Is Everyday a Struggle with Your Child?
- Is your child struggling academically or socially?
- Do you find it difficult to get your child out of bed in the morning and off to school, or to engage in social or family activities?
- Do you agonize about your child’s relationship with his or her peers and worry that your child has few or no friends?
- Do teachers call often, reporting that your child has outbursts, can’t get along with others, is being bullied or has trouble paying attention or sitting still?
- Do you worry that your child is struggling to cope with a traumatic event, such as a divorce or death in the family?
- Do you secretly worry you’re a bad parent, desperately wishing you could help your child succeed with friends, in school and in life in general?
- Does your child struggle with anxiety and/or a fear of a certain thing/place/event (phobia)?
In our modern era where so many people are focused on achievement, many children feel tremendous pressure to succeed. This kind of pressure is difficult for even an adult to handle—but for a child it can be overwhelming. If your child struggles to fit in or experiences bullying, he or she could be filled with feelings of self-doubt and constantly compare him or herself to others. This can explain why some children display attention-seeking behaviors or avoid social activities and school, instead preferring an environment where they feel most safe, such as in their room at home, perhaps playing video games or absorbing themselves in the Internet.
Your child’s behavior is not a reflection on you as a parent. All children are different. They have different learning styles, personalities, strengths and weaknesses. If your child struggles in school or isolates him or herself, symptoms such as a lack of organizational skills or difficulty concentrating may be the cause. But, it could also simply mean that your child has strengths that are going unrecognized in school, or that he or she is at a different stage of emotional, intellectual or physical development.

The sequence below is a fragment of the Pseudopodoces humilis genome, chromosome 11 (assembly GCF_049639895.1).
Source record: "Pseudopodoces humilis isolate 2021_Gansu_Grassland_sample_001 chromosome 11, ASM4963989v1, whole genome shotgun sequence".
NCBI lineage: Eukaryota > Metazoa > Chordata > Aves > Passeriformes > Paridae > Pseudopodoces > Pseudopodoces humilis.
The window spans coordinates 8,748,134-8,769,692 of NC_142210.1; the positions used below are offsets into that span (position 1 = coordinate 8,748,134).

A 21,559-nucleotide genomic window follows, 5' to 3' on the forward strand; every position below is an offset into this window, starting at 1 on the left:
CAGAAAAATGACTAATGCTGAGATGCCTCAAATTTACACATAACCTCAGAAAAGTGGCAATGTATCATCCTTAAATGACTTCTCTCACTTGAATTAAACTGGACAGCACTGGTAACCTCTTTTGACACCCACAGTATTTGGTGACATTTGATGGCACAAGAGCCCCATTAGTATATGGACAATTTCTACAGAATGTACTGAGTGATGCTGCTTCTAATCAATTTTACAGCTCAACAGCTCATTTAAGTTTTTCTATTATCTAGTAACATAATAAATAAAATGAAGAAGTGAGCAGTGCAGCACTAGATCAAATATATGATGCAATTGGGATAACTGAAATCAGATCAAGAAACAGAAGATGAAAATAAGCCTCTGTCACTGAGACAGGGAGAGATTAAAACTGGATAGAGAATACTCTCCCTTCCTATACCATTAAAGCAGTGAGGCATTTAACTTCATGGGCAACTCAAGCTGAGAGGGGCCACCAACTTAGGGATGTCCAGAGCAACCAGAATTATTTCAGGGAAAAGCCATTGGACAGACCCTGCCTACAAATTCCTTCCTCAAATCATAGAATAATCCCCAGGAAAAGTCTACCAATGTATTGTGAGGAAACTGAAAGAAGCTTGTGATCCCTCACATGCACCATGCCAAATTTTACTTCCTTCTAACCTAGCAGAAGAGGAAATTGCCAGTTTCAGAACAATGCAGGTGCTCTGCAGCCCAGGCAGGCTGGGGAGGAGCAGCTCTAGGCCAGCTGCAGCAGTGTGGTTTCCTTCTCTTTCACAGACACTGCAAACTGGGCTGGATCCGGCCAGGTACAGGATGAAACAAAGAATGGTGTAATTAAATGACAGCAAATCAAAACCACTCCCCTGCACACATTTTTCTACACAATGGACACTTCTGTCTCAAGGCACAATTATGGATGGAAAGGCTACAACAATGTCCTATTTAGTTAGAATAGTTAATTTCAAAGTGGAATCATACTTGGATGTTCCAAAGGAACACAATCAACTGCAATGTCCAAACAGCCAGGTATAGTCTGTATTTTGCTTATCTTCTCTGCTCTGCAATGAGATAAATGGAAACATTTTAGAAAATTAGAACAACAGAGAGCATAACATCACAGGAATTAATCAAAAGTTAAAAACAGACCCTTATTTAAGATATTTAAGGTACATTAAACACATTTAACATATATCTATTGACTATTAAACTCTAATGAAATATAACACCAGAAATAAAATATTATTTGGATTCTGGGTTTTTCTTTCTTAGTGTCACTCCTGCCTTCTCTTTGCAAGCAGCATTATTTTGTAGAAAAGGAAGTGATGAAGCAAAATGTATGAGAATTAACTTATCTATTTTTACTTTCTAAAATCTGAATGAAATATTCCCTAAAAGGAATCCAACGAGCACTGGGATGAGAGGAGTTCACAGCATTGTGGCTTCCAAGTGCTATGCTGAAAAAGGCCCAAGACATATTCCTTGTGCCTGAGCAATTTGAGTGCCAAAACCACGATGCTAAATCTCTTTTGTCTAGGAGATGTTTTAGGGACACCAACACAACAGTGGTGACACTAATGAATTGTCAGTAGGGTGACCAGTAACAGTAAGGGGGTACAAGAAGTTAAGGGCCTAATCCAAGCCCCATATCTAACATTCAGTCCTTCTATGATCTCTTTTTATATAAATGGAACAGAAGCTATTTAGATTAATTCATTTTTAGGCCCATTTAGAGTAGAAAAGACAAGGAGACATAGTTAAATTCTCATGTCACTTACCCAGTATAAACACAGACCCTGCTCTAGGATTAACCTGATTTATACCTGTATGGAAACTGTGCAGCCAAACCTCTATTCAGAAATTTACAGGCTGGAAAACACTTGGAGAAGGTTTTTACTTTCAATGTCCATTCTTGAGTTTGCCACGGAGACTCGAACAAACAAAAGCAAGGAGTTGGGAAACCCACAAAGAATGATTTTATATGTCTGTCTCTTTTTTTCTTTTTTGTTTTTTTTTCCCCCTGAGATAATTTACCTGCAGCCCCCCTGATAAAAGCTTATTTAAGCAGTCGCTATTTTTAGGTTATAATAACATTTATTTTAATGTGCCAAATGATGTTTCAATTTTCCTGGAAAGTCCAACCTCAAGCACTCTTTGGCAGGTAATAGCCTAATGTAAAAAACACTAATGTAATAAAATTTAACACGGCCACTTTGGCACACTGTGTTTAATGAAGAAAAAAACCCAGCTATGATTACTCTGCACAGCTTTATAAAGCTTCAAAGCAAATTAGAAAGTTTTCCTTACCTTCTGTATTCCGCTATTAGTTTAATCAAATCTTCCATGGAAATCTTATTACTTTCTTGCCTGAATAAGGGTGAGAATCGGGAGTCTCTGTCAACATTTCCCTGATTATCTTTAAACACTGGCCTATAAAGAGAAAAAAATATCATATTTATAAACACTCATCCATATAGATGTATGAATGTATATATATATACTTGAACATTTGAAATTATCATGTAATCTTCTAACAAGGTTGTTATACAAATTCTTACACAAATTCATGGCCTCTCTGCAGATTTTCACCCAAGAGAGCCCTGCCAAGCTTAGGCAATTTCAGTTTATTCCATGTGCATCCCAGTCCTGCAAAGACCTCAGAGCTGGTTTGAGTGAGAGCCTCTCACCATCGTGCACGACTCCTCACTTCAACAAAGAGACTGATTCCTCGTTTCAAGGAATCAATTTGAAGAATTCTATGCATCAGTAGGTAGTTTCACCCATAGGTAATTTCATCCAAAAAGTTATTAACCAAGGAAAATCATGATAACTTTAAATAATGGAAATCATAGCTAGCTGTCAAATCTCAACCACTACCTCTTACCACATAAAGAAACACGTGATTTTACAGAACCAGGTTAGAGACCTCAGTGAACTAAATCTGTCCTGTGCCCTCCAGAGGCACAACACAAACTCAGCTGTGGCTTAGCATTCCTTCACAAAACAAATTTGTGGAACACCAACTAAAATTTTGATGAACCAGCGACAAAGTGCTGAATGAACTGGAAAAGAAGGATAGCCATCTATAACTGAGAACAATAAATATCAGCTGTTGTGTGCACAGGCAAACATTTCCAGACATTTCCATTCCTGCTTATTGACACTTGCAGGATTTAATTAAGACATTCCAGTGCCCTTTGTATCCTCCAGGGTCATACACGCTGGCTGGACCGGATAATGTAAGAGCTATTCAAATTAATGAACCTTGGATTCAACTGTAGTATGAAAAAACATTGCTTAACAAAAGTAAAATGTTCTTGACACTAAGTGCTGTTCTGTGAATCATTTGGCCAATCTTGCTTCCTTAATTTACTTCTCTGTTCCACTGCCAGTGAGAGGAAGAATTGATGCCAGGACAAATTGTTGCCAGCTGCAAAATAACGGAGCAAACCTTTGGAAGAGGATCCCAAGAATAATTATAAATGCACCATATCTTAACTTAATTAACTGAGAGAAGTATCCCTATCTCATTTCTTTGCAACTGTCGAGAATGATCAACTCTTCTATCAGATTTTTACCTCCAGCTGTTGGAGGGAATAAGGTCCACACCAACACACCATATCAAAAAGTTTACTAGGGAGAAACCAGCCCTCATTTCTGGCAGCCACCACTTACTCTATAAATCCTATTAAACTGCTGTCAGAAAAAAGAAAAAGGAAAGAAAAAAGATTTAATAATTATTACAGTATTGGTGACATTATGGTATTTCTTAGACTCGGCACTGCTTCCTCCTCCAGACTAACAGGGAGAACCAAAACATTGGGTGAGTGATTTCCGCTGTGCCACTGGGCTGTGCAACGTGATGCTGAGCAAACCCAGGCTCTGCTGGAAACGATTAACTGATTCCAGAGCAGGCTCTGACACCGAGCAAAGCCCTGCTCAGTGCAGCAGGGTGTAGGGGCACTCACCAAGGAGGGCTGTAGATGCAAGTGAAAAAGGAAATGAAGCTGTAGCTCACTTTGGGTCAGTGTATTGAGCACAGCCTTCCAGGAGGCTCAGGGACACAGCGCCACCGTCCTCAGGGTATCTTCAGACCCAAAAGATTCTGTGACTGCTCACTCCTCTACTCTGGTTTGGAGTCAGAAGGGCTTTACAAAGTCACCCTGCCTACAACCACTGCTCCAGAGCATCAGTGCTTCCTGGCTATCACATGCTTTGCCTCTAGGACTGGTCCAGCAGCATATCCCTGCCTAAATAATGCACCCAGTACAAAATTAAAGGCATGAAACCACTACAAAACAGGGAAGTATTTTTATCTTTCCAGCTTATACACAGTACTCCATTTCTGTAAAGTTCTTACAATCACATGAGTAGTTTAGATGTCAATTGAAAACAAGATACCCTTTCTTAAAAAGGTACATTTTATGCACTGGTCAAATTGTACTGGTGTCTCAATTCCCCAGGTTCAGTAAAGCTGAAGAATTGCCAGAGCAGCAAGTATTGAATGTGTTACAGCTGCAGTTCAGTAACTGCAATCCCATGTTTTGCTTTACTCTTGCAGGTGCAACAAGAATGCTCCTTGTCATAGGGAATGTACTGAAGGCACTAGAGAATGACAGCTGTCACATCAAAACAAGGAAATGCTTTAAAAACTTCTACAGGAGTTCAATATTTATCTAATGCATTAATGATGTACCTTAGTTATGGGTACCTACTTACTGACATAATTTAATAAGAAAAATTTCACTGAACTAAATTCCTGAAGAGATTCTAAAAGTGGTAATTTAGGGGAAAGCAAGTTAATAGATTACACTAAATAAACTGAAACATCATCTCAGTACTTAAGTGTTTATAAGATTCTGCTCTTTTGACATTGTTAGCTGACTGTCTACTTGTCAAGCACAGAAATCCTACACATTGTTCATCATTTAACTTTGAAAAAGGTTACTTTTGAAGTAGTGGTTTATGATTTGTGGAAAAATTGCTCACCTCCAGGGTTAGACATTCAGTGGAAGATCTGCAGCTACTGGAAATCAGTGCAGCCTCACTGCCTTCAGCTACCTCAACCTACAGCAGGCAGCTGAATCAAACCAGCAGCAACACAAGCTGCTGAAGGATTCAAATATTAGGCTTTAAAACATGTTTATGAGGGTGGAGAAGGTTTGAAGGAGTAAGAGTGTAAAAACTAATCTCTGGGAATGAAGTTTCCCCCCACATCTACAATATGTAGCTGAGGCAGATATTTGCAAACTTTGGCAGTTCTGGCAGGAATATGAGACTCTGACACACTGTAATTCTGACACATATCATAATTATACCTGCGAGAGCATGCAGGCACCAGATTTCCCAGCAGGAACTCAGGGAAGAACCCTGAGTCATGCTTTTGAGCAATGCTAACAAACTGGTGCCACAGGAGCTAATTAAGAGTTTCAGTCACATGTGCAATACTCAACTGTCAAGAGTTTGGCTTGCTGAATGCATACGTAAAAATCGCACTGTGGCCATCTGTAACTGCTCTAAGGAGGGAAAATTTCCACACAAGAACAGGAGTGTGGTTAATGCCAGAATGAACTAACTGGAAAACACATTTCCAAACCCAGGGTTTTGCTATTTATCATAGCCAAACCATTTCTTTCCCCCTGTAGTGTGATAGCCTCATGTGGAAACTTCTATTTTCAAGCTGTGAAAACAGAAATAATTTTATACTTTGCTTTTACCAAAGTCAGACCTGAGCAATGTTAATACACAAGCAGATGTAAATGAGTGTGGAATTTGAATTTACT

In our child counseling sessions, I can help your child improve self-esteem and talk about topics he or she may find embarrassing. I can help your child see that success comes in all shapes and forms. If ADHD-like symptoms are a problem—such as poor organizational skills or difficulty focusing in class—I have the experience and strategies needed to help your son or daughter begin to manage symptoms and learn new social and organizational tools. In my practice I often conference with teachers, visit classrooms, and even help children organize their desks and folders. Your child’s road to recovery can ultimately become a joint effort between parent, child, therapist, and teacher so that you never have to feel alone.
Anxiety is not just for adults! Children can develop anxiety disorders and create ways to cope with the anxiety that are not healthy (ritual behaviors, obsessive compulsive tendencies, perfectionism). If your child is struggling with feelings of anxiety or a fear of a specific nature (dogs, vomit, separation from family, spiders), I utilize desensitization therapy and imagery to slowly deescalate their anxiety when exposed to their fear. I will work with your child and your family to help alleviate the anxiousness from your child’s life and restore childhood pleasures.